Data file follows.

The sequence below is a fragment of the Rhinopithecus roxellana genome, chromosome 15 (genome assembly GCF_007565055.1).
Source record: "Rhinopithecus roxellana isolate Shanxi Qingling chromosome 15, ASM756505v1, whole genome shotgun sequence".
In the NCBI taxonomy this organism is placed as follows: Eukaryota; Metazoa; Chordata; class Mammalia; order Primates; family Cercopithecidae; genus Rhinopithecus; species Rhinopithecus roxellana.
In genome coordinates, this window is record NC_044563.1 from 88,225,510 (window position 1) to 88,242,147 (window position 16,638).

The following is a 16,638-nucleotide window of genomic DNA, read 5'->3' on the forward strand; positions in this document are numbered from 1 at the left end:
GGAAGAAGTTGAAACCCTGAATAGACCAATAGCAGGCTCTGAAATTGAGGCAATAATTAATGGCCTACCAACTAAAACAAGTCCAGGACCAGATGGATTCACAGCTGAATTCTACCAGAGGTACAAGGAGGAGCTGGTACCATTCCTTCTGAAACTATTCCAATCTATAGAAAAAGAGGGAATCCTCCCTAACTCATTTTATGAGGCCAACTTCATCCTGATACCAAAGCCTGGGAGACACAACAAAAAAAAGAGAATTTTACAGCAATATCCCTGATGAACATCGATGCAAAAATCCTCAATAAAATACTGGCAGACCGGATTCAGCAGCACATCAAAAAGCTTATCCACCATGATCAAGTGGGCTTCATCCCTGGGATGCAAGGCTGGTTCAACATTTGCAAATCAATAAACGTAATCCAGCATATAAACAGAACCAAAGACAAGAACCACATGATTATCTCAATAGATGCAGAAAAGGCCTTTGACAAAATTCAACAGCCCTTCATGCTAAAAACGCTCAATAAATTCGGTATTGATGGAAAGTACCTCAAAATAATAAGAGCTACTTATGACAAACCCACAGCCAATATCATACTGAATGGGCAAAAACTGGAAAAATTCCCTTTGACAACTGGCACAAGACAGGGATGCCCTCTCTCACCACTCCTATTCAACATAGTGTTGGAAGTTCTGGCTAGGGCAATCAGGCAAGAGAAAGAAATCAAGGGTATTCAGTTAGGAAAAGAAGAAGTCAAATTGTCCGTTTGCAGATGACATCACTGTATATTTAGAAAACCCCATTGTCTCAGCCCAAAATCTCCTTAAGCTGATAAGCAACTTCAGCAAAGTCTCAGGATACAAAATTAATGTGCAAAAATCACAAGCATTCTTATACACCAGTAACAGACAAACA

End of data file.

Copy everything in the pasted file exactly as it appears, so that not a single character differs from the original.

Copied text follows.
The sequence below is a fragment of the Rhinopithecus roxellana genome, chromosome 15 (genome assembly GCF_007565055.1).
Source record: "Rhinopithecus roxellana isolate Shanxi Qingling chromosome 15, ASM756505v1, whole genome shotgun sequence".
In the NCBI taxonomy this organism is placed as follows: Eukaryota; Metazoa; Chordata; class Mammalia; order Primates; family Cercopithecidae; genus Rhinopithecus; species Rhinopithecus roxellana.
In genome coordinates, this window is record NC_044563.1 from 88,225,510 (window position 1) to 88,242,147 (window position 16,638).

The following is a 16,638-nucleotide window of genomic DNA, read 5'->3' on the forward strand; positions in this document are numbered from 1 at the left end:
GGAAGAAGTTGAAACCCTGAATAGACCAATAGCAGGCTCTGAAATTGAGGCAATAATTAATGGCCTACCAACTAAAACAAGTCCAGGACCAGATGGATTCACAGCTGAATTCTACCAGAGGTACAAGGAGGAGCTGGTACCATTCCTTCTGAAACTATTCCAATCTATAGAAAAAGAGGGAATCCTCCCTAACTCATTTTATGAGGCCAACTTCATCCTGATACCAAAGCCTGGGAGACACAACAAAAAAAAGAGAATTTTACAGCAATATCCCTGATGAACATCGATGCAAAAATCCTCAATAAAATACTGGCAGACCGGATTCAGCAGCACATCAAAAAGCTTATCCACCATGATCAAGTGGGCTTCATCCCTGGGATGCAAGGCTGGTTCAACATTTGCAAATCAATAAACGTAATCCAGCATATAAACAGAACCAAAGACAAGAACCACATGATTATCTCAATAGATGCAGAAAAGGCCTTTGACAAAATTCAACAGCCCTTCATGCTAAAAACGCTCAATAAATTCGGTATTGATGGAAAGTACCTCAAAATAATAAGAGCTACTTATGACAAACCCACAGCCAATATCATACTGAATGGGCAAAAACTGGAAAAATTCCCTTTGACAACTGGCACAAGACAGGGATGCCCTCTCTCACCACTCCTATTCAACATAGTGTTGGAAGTTCTGGCTAGGGCAATCAGGCAAGAGAAAGAAATCAAGGGTATTCAGTTAGGAAAAGAAGAAGTCAAATTGTCCGTTTGCAGATGACATCACTGTATATTTAGAAAACCCCATTGTCTCAGCCCAAAATCTCCTTAAGCTGATAAGCAACTTCAGCAAAGTCTCAGGATACAAAATTAATGTGCAAAAATCACAAGCATTCTTATACACCAGTAACAGACAAACA